May is Mental Health Awareness Month, at Claremont this means gathering into our homeroom for a brief 15-minute seminar on the topic. Some fast facts are spewed followed by a few quick youtube videos that painted a picture of life with mental illness – one of which was incredible so if you haven’t seen it, go check out https://www.youtube.com/watch?v=XiCrniLQGYc-.
Unsurprising sneers spread throughout the back of the classroom, typical teenage boys uncomfortable with such heavy topic of conversation. The videos concluded and the classroom erupted with chairs swinging out of desks everyone eager to return to the regular scheduled classes. The teacher scrambled to gain control to share final thoughts but students piled out of the classroom, the hallways flooding with people, the subject of mental health floating from their minds as easy as a dandelion on a breezy day.
As someone who has only experienced occasional bouts of anxiety, I can’t imagine being a student in one of those homerooms who has a debilitating mental illness such as depression or bipolar constantly plaguing them. Only receiving 15 minutes of of support for an illness they struggle with 1,440 minutes a day. The topic soon swiftly dismissed by the student body as they are again left to battle alone,the conversation once again muted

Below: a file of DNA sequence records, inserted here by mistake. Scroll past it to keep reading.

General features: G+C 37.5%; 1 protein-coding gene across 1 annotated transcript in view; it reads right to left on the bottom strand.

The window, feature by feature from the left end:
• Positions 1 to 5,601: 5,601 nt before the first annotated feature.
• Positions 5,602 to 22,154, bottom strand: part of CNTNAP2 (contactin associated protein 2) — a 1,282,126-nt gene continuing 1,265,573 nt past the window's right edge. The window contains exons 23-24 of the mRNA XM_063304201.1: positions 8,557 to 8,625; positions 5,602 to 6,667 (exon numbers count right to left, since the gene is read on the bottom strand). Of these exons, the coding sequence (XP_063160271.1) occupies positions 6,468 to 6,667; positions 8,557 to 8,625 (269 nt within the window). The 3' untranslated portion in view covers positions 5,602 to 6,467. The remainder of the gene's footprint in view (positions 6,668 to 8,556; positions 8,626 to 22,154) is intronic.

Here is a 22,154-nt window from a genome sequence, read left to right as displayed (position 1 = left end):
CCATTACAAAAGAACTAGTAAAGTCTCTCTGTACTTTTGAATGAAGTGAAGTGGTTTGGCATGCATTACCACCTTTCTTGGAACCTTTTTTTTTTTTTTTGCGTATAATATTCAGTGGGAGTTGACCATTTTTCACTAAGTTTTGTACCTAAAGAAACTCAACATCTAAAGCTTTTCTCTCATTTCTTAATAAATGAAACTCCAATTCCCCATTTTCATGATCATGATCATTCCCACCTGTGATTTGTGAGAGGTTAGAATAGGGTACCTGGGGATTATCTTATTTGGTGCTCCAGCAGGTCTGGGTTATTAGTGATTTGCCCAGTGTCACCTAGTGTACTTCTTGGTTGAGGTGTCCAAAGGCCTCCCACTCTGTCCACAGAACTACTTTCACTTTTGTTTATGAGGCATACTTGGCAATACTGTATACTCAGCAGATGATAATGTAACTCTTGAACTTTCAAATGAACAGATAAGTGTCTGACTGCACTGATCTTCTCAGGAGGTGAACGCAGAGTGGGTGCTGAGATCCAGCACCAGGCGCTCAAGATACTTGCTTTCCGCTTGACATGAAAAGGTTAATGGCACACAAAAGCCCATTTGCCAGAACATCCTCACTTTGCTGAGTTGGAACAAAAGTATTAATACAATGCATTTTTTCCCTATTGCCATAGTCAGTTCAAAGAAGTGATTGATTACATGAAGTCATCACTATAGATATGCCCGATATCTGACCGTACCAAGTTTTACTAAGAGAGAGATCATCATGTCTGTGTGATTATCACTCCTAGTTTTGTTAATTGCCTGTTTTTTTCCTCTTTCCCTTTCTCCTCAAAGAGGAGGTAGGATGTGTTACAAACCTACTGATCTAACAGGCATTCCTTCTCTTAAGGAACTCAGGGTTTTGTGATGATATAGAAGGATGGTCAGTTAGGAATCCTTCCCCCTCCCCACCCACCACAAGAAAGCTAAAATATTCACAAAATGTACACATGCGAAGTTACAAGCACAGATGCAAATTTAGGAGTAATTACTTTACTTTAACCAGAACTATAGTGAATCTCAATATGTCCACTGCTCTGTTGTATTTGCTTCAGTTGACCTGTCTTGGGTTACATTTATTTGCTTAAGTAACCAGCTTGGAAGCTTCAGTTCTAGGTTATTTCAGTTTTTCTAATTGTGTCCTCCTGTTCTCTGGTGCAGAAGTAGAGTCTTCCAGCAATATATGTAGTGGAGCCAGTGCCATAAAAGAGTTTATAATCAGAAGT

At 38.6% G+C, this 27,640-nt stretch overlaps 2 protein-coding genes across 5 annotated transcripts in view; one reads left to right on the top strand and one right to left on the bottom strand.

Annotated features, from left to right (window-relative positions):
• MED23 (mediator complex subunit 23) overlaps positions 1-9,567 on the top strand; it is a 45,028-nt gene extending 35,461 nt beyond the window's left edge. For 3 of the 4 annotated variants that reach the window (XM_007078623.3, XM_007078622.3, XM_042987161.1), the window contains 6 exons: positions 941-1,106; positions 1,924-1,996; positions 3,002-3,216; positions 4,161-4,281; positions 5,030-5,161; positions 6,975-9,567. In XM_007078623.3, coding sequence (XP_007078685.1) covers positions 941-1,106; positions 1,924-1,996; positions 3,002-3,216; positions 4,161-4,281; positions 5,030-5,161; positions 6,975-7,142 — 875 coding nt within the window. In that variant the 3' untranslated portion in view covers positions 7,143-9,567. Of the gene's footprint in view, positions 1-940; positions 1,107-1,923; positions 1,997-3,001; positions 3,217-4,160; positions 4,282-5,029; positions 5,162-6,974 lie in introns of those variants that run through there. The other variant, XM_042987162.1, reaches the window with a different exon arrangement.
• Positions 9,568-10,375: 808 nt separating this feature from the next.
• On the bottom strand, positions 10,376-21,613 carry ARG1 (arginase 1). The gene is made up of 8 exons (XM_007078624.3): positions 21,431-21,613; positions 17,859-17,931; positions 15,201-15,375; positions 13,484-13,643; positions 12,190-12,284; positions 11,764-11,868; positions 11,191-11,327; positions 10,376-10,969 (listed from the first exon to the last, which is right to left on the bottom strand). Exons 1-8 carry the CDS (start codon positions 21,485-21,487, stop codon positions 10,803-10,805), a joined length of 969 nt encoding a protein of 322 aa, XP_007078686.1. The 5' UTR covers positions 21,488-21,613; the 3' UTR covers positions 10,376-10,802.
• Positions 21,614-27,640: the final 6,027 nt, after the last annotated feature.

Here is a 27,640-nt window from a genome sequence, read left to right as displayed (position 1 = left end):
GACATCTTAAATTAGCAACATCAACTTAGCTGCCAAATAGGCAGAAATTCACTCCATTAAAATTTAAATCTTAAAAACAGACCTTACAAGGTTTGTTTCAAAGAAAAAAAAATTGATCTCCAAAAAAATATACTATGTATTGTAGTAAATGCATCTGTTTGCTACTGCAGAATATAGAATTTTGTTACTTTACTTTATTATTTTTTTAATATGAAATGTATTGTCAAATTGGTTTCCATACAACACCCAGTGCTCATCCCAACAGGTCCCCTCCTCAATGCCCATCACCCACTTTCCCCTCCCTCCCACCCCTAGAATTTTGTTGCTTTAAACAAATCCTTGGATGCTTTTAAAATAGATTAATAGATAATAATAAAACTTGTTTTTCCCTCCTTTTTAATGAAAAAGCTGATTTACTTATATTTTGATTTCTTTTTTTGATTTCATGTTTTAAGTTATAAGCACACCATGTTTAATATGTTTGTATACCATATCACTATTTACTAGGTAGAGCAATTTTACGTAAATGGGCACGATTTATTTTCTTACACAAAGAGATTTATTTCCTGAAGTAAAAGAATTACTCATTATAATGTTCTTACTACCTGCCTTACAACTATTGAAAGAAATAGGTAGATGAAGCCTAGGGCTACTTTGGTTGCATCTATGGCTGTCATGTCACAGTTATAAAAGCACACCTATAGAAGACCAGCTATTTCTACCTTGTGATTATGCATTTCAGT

If someone is physically sick, whether it is cancer or a cold, no questions are asked, no one is curious to why they are sick, no one poses a question of: “Why can’t you just cure yourself? Why did you let yourself get sick?” No one would dare to tell a cancer patient it is their fault they are sick, nor would that be accurate, because they are not accountable it is simply out of their control. On the contrary we support them with love, care packages, and gofundme pages. However, for some reason the same standard is not maintained for mental illness, we are too afraid to speak out, to lend a hand – silence traps us all, leaving those suffering feeling isolated and alone.
These conversations are difficult, they deal with pain and raw emotion and it is human nature to shy away from things that make us feel uncomfortable, embarrassed or vulnerable. We are facing an epidemic of mental illness, and it is no longer acceptable to pass judgment on those suffering with an illness that is just as unruly as the flu. Whether we are open to hear it or not, mental illness is killing people, depression is closely linked with substance abuse as well as suicide, which is the leading cause of death among teens. We can no longer allow silence to lead to suffering it is our job to speak out for those who aren’t able to themselves.
Ella Lane is a Grade 10 student at Claremont secondary school.